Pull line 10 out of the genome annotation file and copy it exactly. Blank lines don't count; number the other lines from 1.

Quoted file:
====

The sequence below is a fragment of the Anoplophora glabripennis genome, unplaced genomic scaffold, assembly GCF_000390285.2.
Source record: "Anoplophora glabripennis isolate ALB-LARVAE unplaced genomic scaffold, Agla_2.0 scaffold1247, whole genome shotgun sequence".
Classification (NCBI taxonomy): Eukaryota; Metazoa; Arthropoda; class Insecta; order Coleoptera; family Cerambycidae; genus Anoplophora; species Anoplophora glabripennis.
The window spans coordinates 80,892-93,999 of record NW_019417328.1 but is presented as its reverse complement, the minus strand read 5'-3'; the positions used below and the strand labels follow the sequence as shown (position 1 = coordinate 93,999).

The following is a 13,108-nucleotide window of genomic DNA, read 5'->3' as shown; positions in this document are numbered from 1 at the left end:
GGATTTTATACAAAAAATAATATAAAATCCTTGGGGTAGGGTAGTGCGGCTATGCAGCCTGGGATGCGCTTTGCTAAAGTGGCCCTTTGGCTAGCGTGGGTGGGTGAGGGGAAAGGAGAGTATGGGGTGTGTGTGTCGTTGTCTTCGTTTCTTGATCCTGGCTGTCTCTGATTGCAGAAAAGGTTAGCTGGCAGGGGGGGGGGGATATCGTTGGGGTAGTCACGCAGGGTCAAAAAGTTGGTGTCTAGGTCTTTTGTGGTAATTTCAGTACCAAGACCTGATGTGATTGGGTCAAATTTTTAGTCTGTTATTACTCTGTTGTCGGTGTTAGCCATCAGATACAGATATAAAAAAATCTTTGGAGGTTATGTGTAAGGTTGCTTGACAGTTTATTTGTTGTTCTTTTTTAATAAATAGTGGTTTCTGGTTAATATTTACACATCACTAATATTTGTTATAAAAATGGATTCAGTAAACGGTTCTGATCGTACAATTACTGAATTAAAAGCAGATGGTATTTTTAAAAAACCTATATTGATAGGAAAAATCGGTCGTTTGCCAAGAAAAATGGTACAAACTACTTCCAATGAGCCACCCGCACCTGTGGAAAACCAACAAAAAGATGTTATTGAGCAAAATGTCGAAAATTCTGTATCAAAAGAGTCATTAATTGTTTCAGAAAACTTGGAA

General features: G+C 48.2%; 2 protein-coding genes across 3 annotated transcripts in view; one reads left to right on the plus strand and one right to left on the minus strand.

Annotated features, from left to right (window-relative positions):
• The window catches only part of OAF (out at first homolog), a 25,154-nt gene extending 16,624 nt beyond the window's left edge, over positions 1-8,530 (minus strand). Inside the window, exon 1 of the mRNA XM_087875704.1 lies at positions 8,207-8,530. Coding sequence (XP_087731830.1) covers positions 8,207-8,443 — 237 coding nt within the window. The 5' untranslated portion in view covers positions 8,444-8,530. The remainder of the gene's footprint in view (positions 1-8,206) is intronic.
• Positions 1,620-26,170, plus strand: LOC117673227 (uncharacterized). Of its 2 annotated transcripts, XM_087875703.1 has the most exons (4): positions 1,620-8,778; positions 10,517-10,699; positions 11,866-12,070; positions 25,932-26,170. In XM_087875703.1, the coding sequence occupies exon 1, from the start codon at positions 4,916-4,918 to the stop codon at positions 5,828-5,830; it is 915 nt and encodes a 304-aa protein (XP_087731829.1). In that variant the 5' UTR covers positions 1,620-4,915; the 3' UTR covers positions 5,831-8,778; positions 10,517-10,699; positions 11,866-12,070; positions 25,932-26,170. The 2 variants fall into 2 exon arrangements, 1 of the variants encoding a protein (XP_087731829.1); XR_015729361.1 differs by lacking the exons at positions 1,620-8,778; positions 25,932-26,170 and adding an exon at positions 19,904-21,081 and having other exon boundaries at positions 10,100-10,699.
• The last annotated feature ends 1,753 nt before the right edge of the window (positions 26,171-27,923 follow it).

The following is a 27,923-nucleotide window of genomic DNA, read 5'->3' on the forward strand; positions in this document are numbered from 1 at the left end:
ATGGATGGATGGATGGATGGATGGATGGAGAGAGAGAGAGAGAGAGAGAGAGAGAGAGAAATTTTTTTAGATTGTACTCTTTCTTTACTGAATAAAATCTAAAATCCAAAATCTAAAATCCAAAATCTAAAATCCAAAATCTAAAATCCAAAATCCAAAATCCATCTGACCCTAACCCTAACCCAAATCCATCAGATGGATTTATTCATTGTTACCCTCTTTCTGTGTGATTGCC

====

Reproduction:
• Positions 1,620-26,170, plus strand: LOC117673227 (uncharacterized). Of its 2 annotated transcripts, XM_087875703.1 has the most exons (4): positions 1,620-8,778; positions 10,517-10,699; positions 11,866-12,070; positions 25,932-26,170. In XM_087875703.1, the coding sequence occupies exon 1, from the start codon at positions 4,916-4,918 to the stop codon at positions 5,828-5,830; it is 915 nt and encodes a 304-aa protein (XP_087731829.1). In that variant the 5' UTR covers positions 1,620-4,915; the 3' UTR covers positions 5,831-8,778; positions 10,517-10,699; positions 11,866-12,070; positions 25,932-26,170. The 2 variants fall into 2 exon arrangements, 1 of the variants encoding a protein (XP_087731829.1); XR_015729361.1 differs by lacking the exons at positions 1,620-8,778; positions 25,932-26,170 and adding an exon at positions 19,904-21,081 and having other exon boundaries at positions 10,100-10,699.